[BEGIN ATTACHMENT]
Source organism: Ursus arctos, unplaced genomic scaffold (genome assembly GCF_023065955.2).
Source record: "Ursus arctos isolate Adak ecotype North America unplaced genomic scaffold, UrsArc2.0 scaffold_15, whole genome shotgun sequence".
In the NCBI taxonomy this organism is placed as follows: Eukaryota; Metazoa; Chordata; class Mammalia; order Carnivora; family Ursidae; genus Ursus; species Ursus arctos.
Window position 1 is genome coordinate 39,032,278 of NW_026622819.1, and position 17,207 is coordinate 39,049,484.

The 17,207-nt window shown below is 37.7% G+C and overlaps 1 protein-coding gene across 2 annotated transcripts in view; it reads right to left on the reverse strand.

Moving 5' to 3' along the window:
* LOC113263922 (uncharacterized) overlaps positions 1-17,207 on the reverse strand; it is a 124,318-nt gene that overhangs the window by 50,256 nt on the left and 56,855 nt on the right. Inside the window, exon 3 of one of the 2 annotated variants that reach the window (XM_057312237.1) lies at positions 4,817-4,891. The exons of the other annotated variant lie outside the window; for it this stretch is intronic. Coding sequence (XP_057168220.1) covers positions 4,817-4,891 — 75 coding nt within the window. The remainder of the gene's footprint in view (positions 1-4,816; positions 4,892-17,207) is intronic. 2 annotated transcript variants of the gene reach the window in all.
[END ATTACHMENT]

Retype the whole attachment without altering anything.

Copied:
Source organism: Ursus arctos, unplaced genomic scaffold (genome assembly GCF_023065955.2).
Source record: "Ursus arctos isolate Adak ecotype North America unplaced genomic scaffold, UrsArc2.0 scaffold_15, whole genome shotgun sequence".
In the NCBI taxonomy this organism is placed as follows: Eukaryota; Metazoa; Chordata; class Mammalia; order Carnivora; family Ursidae; genus Ursus; species Ursus arctos.
Window position 1 is genome coordinate 39,032,278 of NW_026622819.1, and position 17,207 is coordinate 39,049,484.

The 17,207-nt window shown below is 37.7% G+C and overlaps 1 protein-coding gene across 2 annotated transcripts in view; it reads right to left on the reverse strand.

Moving 5' to 3' along the window:
* LOC113263922 (uncharacterized) overlaps positions 1-17,207 on the reverse strand; it is a 124,318-nt gene that overhangs the window by 50,256 nt on the left and 56,855 nt on the right. Inside the window, exon 3 of one of the 2 annotated variants that reach the window (XM_057312237.1) lies at positions 4,817-4,891. The exons of the other annotated variant lie outside the window; for it this stretch is intronic. Coding sequence (XP_057168220.1) covers positions 4,817-4,891 — 75 coding nt within the window. The remainder of the gene's footprint in view (positions 1-4,816; positions 4,892-17,207) is intronic. 2 annotated transcript variants of the gene reach the window in all.